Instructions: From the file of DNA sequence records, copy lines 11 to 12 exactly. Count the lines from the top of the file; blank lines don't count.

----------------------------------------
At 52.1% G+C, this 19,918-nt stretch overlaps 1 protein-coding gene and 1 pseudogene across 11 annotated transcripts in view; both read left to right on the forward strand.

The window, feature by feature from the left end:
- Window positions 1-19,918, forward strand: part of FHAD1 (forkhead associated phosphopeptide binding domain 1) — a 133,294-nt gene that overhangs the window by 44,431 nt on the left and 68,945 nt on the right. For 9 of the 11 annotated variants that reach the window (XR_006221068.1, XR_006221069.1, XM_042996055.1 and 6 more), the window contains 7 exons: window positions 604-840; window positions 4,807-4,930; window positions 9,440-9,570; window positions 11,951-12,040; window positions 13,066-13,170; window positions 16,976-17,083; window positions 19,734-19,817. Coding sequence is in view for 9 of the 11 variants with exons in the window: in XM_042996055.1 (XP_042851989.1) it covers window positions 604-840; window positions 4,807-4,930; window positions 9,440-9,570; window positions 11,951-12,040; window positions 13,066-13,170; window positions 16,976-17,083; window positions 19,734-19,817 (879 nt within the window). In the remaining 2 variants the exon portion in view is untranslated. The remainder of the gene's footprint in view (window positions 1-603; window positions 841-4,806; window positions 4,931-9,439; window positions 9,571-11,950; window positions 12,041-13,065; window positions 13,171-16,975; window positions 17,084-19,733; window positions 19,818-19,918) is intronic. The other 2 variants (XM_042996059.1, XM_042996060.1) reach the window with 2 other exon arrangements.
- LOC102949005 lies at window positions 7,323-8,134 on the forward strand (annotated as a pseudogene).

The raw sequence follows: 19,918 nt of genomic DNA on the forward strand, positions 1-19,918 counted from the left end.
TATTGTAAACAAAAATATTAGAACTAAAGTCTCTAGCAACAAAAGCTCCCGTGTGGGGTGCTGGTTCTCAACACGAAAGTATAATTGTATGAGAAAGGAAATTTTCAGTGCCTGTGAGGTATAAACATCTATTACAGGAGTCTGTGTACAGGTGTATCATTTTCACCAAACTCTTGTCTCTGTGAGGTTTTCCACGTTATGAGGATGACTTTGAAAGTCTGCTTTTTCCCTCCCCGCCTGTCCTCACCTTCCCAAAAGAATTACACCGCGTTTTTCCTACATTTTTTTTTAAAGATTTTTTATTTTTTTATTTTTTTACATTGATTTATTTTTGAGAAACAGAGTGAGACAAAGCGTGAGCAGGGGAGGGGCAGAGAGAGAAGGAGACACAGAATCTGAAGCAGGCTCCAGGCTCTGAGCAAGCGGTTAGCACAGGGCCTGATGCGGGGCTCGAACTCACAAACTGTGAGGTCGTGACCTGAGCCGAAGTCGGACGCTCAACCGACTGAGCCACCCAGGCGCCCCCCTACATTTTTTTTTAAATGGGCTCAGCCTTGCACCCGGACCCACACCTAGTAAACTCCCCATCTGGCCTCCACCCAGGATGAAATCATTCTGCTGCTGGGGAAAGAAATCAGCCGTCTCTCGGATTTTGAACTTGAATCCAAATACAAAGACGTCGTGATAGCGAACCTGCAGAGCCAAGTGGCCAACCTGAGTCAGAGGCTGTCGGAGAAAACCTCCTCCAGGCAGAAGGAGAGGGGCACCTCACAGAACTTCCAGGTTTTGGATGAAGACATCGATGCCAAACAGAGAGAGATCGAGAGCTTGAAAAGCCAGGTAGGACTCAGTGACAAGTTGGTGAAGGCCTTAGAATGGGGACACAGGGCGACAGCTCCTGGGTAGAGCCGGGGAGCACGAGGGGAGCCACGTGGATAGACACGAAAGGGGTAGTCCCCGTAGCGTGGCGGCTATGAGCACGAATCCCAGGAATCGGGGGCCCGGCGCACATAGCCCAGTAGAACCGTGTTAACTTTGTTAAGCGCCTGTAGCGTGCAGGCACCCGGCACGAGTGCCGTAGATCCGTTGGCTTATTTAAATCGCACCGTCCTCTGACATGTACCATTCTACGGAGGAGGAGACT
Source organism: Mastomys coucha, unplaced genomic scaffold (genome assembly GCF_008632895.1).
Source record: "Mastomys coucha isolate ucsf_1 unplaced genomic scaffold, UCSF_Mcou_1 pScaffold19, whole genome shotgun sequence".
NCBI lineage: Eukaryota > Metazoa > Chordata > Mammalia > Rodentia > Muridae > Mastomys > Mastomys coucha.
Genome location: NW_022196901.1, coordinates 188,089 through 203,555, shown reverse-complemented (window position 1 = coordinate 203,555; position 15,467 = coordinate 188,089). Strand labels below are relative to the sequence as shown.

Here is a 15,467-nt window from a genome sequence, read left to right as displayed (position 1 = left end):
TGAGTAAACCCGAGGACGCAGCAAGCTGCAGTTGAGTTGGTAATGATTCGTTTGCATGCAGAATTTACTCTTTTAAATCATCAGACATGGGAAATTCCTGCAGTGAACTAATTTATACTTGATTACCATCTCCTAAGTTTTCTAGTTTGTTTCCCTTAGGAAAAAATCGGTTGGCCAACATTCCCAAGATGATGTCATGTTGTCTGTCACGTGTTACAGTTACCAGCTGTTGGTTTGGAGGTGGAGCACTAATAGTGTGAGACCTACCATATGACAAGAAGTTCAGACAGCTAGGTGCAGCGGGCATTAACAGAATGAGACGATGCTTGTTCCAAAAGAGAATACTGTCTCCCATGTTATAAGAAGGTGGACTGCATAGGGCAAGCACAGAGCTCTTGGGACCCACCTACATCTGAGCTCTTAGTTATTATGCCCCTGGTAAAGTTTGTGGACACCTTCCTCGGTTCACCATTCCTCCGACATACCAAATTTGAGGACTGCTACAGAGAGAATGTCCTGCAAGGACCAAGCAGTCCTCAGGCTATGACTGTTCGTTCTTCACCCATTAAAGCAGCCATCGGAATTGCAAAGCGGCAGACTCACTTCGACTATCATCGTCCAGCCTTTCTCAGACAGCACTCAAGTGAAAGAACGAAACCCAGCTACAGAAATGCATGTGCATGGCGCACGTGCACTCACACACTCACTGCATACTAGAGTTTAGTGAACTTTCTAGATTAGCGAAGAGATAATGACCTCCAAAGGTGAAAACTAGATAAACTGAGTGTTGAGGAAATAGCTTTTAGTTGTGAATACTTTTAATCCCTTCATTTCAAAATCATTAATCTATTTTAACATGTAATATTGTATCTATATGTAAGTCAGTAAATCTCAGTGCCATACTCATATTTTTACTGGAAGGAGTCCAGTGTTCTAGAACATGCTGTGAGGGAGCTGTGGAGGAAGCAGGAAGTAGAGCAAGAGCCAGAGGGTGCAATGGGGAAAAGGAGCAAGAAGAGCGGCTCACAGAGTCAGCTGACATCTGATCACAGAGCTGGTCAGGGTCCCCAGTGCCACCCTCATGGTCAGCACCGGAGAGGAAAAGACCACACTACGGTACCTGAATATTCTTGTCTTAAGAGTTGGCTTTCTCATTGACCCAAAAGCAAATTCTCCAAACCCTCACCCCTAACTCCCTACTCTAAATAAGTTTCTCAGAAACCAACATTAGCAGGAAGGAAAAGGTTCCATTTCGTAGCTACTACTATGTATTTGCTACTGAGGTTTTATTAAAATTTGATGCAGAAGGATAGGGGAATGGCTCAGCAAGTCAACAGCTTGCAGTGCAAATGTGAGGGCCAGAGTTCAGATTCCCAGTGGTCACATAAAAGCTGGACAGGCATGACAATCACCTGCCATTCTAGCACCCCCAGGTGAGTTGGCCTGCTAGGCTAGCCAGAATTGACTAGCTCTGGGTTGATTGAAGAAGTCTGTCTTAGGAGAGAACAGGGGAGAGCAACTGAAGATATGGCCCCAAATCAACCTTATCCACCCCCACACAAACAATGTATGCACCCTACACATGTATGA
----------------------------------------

Here is a 15,467-nt window from a genome sequence, read left to right as displayed (position 1 = left end):
TGAGTAAACCCGAGGACGCAGCAAGCTGCAGTTGAGTTGGTAATGATTCGTTTGCATGCAGAATTTACTCTTTTAAATCATCAGACATGGGAAATTCCTGCAGTGAACTAATTTATACTTGATTACCATCTCCTAAGTTTTCTAGTTTGTTTCCCTTAGGAAAAAATCGGTTGGCCAACATTCCCAAGATGATGTCATGTTGTCTGTCACGTGTTACAGTTACCAGCTGTTGGTTTGGAGGTGGAGCACTAATAGTGTGAGACCTACCATATGACAAGAAGTTCAGACAGCTAGGTGCAGCGGGCATTAACAGAATGAGACGATGCTTGTTCCAAAAGAGAATACTGTCTCCCATGTTATAAGAAGGTGGACTGCATAGGGCAAGCACAGAGCTCTTGGGACCCACCTACATCTGAGCTCTTAGTTATTATGCCCCTGGTAAAGTTTGTGGACACCTTCCTCGGTTCACCATTCCTCCGACATACCAAATTTGAGGACTGCTACAGAGAGAATGTCCTGCAAGGACCAAGCAGTCCTCAGGCTATGACTGTTCGTTCTTCACCCATTAAAGCAGCCATCGGAATTGCAAAGCGGCAGACTCACTTCGACTATCATCGTCCAGCCTTTCTCAGACAGCACTCAAGTGAAAGAACGAAACCCAGCTACAGAAATGCATGTGCATGGCGCACGTGCACTCACACACTCACTGCATACTAGAGTTTAGTGAACTTTCTAGATTAGCGAAGAGATAATGACCTCCAAAGGTGAAAACTAGATAAACTGAGTGTTGAGGAAATAGCTTTTAGTTGTGAATACTTTTAATCCCTTCATTTCAAAATCATTAATCTATTTTAACATGTAATATTGTATCTATATGTAAGTCAGTAAATCTCAGTGCCATACTCATATTTTTACTGGAAGGAGTCCAGTGTTCTAGAACATGCTGTGAGGGAGCTGTGGAGGAAGCAGGAAGTAGAGCAAGAGCCAGAGGGTGCAATGGGGAAAAGGAGCAAGAAGAGCGGCTCACAGAGTCAGCTGACATCTGATCACAGAGCTGGTCAGGGTCCCCAGTGCCACCCTCATGGTCAGCACCGGAGAGGAAAAGACCACACTACGGTACCTGAATATTCTTGTCTTAAGAGTTGGCTTTCTCATTGACCCAAAAGCAAATTCTCCAAACCCTCACCCCTAACTCCCTACTCTAAATAAGTTTCTCAGAAACCAACATTAGCAGGAAGGAAAAGGTTCCATTTCGTAGCTACTACTATGTATTTGCTACTGAGGTTTTATTAAAATTTGATGCAGAAGGATAGGGGAATGGCTCAGCAAGTCAACAGCTTGCAGTGCAAATGTGAGGGCCAGAGTTCAGATTCCCAGTGGTCACATAAAAGCTGGACAGGCATGACAATCACCTGCCATTCTAGCACCCCCAGGTGAGTTGGCCTGCTAGGCTAGCCAGAATTGACTAGCTCTGGGTTGATTGAAGAAGTCTGTCTTAGGAGAGAACAGGGGAGAGCAACTGAAGATATGGCCCCAAATCAACCTTATCCACCCCCACACAAACAATGTATGCACCCTACACATGTATGA